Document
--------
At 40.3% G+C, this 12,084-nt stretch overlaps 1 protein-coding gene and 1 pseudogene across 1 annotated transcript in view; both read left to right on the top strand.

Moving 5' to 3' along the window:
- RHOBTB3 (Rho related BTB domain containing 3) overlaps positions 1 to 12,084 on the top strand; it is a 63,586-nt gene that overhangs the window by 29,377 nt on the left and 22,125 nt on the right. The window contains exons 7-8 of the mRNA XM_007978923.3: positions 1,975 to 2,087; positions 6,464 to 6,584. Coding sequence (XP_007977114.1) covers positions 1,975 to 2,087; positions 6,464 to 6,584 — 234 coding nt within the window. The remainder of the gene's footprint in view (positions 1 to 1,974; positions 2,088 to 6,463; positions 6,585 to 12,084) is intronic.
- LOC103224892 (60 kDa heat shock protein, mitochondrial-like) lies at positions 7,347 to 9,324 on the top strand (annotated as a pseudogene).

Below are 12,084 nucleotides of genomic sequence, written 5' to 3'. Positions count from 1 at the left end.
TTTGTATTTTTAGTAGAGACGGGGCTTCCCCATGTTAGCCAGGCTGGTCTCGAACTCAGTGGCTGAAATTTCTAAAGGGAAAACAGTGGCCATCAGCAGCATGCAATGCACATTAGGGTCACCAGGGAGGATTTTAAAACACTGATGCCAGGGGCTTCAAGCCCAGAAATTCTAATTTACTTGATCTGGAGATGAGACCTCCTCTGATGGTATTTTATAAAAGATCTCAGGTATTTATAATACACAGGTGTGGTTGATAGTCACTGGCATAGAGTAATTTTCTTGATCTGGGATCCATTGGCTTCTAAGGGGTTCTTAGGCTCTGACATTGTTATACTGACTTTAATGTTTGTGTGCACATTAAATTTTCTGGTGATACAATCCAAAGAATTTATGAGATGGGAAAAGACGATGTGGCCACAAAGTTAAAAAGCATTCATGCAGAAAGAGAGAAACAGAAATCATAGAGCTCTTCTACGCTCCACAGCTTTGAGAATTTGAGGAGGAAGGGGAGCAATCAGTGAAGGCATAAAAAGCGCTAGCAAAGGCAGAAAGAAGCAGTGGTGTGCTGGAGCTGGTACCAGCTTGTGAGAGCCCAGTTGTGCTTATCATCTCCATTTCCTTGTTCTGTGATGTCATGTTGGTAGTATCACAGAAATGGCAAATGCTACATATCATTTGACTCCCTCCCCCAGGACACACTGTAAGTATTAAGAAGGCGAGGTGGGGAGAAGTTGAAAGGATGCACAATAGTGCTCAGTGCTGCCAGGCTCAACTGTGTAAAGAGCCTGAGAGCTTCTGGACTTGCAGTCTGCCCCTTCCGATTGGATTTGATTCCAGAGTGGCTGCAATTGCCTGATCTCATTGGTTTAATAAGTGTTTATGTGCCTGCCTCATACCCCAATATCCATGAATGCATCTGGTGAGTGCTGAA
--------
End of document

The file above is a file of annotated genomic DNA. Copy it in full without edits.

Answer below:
At 40.3% G+C, this 12,084-nt stretch overlaps 1 protein-coding gene and 1 pseudogene across 1 annotated transcript in view; both read left to right on the top strand.

Moving 5' to 3' along the window:
- RHOBTB3 (Rho related BTB domain containing 3) overlaps positions 1 to 12,084 on the top strand; it is a 63,586-nt gene that overhangs the window by 29,377 nt on the left and 22,125 nt on the right. The window contains exons 7-8 of the mRNA XM_007978923.3: positions 1,975 to 2,087; positions 6,464 to 6,584. Coding sequence (XP_007977114.1) covers positions 1,975 to 2,087; positions 6,464 to 6,584 — 234 coding nt within the window. The remainder of the gene's footprint in view (positions 1 to 1,974; positions 2,088 to 6,463; positions 6,585 to 12,084) is intronic.
- LOC103224892 (60 kDa heat shock protein, mitochondrial-like) lies at positions 7,347 to 9,324 on the top strand (annotated as a pseudogene).

Below are 12,084 nucleotides of genomic sequence, written 5' to 3'. Positions count from 1 at the left end.
TTTGTATTTTTAGTAGAGACGGGGCTTCCCCATGTTAGCCAGGCTGGTCTCGAACTCAGTGGCTGAAATTTCTAAAGGGAAAACAGTGGCCATCAGCAGCATGCAATGCACATTAGGGTCACCAGGGAGGATTTTAAAACACTGATGCCAGGGGCTTCAAGCCCAGAAATTCTAATTTACTTGATCTGGAGATGAGACCTCCTCTGATGGTATTTTATAAAAGATCTCAGGTATTTATAATACACAGGTGTGGTTGATAGTCACTGGCATAGAGTAATTTTCTTGATCTGGGATCCATTGGCTTCTAAGGGGTTCTTAGGCTCTGACATTGTTATACTGACTTTAATGTTTGTGTGCACATTAAATTTTCTGGTGATACAATCCAAAGAATTTATGAGATGGGAAAAGACGATGTGGCCACAAAGTTAAAAAGCATTCATGCAGAAAGAGAGAAACAGAAATCATAGAGCTCTTCTACGCTCCACAGCTTTGAGAATTTGAGGAGGAAGGGGAGCAATCAGTGAAGGCATAAAAAGCGCTAGCAAAGGCAGAAAGAAGCAGTGGTGTGCTGGAGCTGGTACCAGCTTGTGAGAGCCCAGTTGTGCTTATCATCTCCATTTCCTTGTTCTGTGATGTCATGTTGGTAGTATCACAGAAATGGCAAATGCTACATATCATTTGACTCCCTCCCCCAGGACACACTGTAAGTATTAAGAAGGCGAGGTGGGGAGAAGTTGAAAGGATGCACAATAGTGCTCAGTGCTGCCAGGCTCAACTGTGTAAAGAGCCTGAGAGCTTCTGGACTTGCAGTCTGCCCCTTCCGATTGGATTTGATTCCAGAGTGGCTGCAATTGCCTGATCTCATTGGTTTAATAAGTGTTTATGTGCCTGCCTCATACCCCAATATCCATGAATGCATCTGGTGAGTGCTGAA